Wednesday, 24 March 2010

Home Again

After a fantastic visit with my sister in San Francisco, I have just returned home and found everything as I left it - wet dogs, a chainsaw in the pantry, sheep feed and a glut of eggs in the porch. The lambs are fatter and more demanding, and two chickens have gone broody on eggs. And it's raining as per normal.

Even though my daily life is very rural, I like urban life well enough, especially its many conveniences like public tranport and longer opening hours. What I wasn't prepared for was people, more specifically their germs. After 10 hours in an airplane breathing in recycled air steeped in all manner of international sickness, I ended up contracting flu and spent most of my holiday flat on my back staring at the TV. I'm still laid low with it now.

But, hey, a break is a break and it was a change from my normal routine and a chance to catch up on rest before the season gets into full flow, and more importantly spend time with my sister.

And we have good news to report - the field is officially ours! Mike has named it Milkweed Farm, though "farm" is a bit grand for a 10 acre patch. We have sold the first cut of hay already to pay for some much needed fencing. More on that to come.

Apologies for this short and rambling post, but I'm dragging around doing the bare minimum until the flu and the jet lag passes. I was attempting to make us some dinner when Mike came home with another pheasant anomaly for me:

The cock bird has a crossbill. It's not an inheritable birth defect; rather a result of the physical position he was in inside the eggshell. Mike must have let him go on as a chick. He advocates giving everything a chance. If the bird had to feed completely in the wild from the ground, he probably wouldn't have survived. Because we put down hopper feeders, the bird was able to scoop wheat from the feeders and thrive (though he's a bit small for his age).

Mike was so impressed by his resilience he said to the bird, "Well, you managed to survive the hard winter, I reckon you ought to have some fun this summer" and has decided to put him in the breeding pen as a reward. That's an insight into the male psyche for you. I find a cup of tea and a good book is quite pleasant, but I'm pretty sure the bird would agree with Mike on this one.


Dan said...

Great news on the field! And a big awww, for the pheasant.
I hope he enjoys his summer - he's gorgeous! I'm sure he'll do Mike proud!!
And yes, everything deserves a chance in my book too!
Hope you are feeling better soon!
Best wishes

Terry Scoville said...

Welcome home and speedy recovery. Congrats on your 10 acre acquisition! As for the Pheasant you summed it up well. What else can you say. . .

Sara said...

Welcome back, get better, and congrats on Milkweed Farm!

Cynthia said...

Congrats on the field!

Paula said...

I am really glad to know that you are home safely, and so sorry about the flu. Next time, try some Airborne before you go, and you should also know about Umcka, which shortens the duration of colds and flu, and lessens their severity, and if you take it in time, you can prevent yourself from coming down with it!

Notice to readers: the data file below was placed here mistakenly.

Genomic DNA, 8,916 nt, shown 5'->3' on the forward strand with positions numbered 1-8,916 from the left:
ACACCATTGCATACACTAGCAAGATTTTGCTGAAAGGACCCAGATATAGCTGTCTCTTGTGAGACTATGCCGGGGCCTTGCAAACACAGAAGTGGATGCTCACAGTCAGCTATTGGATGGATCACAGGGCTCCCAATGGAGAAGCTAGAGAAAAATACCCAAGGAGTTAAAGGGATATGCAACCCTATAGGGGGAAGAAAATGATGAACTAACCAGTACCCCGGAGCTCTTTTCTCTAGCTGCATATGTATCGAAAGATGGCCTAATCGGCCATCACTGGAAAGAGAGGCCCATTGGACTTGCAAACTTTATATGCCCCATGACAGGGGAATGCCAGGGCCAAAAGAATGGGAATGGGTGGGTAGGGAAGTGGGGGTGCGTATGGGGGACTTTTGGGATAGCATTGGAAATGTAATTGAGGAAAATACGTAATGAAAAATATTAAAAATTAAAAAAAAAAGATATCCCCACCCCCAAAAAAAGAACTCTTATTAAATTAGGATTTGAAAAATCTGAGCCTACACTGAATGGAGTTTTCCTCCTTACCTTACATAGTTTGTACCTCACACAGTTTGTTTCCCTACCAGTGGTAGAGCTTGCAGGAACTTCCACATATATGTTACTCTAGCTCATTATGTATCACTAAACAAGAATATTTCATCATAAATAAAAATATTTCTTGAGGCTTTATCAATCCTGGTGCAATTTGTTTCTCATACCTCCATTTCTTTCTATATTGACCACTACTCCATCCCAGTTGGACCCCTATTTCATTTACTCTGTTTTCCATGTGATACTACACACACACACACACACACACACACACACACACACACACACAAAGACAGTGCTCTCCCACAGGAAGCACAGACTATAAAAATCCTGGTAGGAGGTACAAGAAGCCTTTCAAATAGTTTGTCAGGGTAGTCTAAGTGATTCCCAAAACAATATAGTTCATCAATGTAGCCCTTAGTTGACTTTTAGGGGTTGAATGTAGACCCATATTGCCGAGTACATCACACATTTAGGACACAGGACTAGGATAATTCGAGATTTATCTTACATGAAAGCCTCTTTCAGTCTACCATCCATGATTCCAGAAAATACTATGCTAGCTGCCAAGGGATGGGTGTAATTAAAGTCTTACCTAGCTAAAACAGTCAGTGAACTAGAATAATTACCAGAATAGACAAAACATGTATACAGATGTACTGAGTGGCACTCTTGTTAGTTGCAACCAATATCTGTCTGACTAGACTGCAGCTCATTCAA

I would love to know what you did in Baghdad by the Bay, but that's only because it's still my favorite city. Still holds the magic for me, although I really like Portland- still, it's not San Francisco.

Hope you're on the mend soon, and glad you're back safe, if not sound.

Jennifer Montero said...

Thanks to everyone for their congrats and well wishes!

Paula - Next time I will try those remedies. Having no kids to bring home germs, and seeing so few people I just hadn't developed any immunity, so I really got caught out!

Before the illness, we did lots of walking in the Mission, Castro, and Noe Valley districts. And we took the ferry to Sausalito. The food in SF is unbelievable! And the people so friendly.

Maria said...

I'm glad you're back, and sorry to hear you got laid low by flu! Glad to hear that the farm/field is yours though.
Missed your posts and pictures of the gorgeous countryside :o)

Tamar@StarvingofftheLand said...

Glad to have you back, Jen. Sorry you spent your vacation sick!

I'm delighted to hear that you got your field! And I don't see any problem with calling 10 acres a farm. There's a local farmer here who cultivates less than half an acre, and grows an astonishing amount of food on it. Besides, if you can toss around comments like 'we just sold our first cut of hay,' you're definitely a farmer. I bet you even have a tractor!

I can't wait to see what you do with Milkweed Farm.

Poppy Cottage said...

Pretty Fab. Milkweed Farm. I like it. Nice to have you back.

Actually have a builder here!!

Hope you feel better soon.

Jennifer Montero said...

Maria - Thanks and glad to be back in the countryside!

Tamar - Can't justify a tractor & implements yet, but it doens't stop me window shopping at the local agric merchants! You're right, one acre can sutain a family so I guess 10 can count as a farm.

Colette - Congrats on your builder!! I look forward to your next post to see the progress. Fancy teaching me to crochet over a cuppa soon?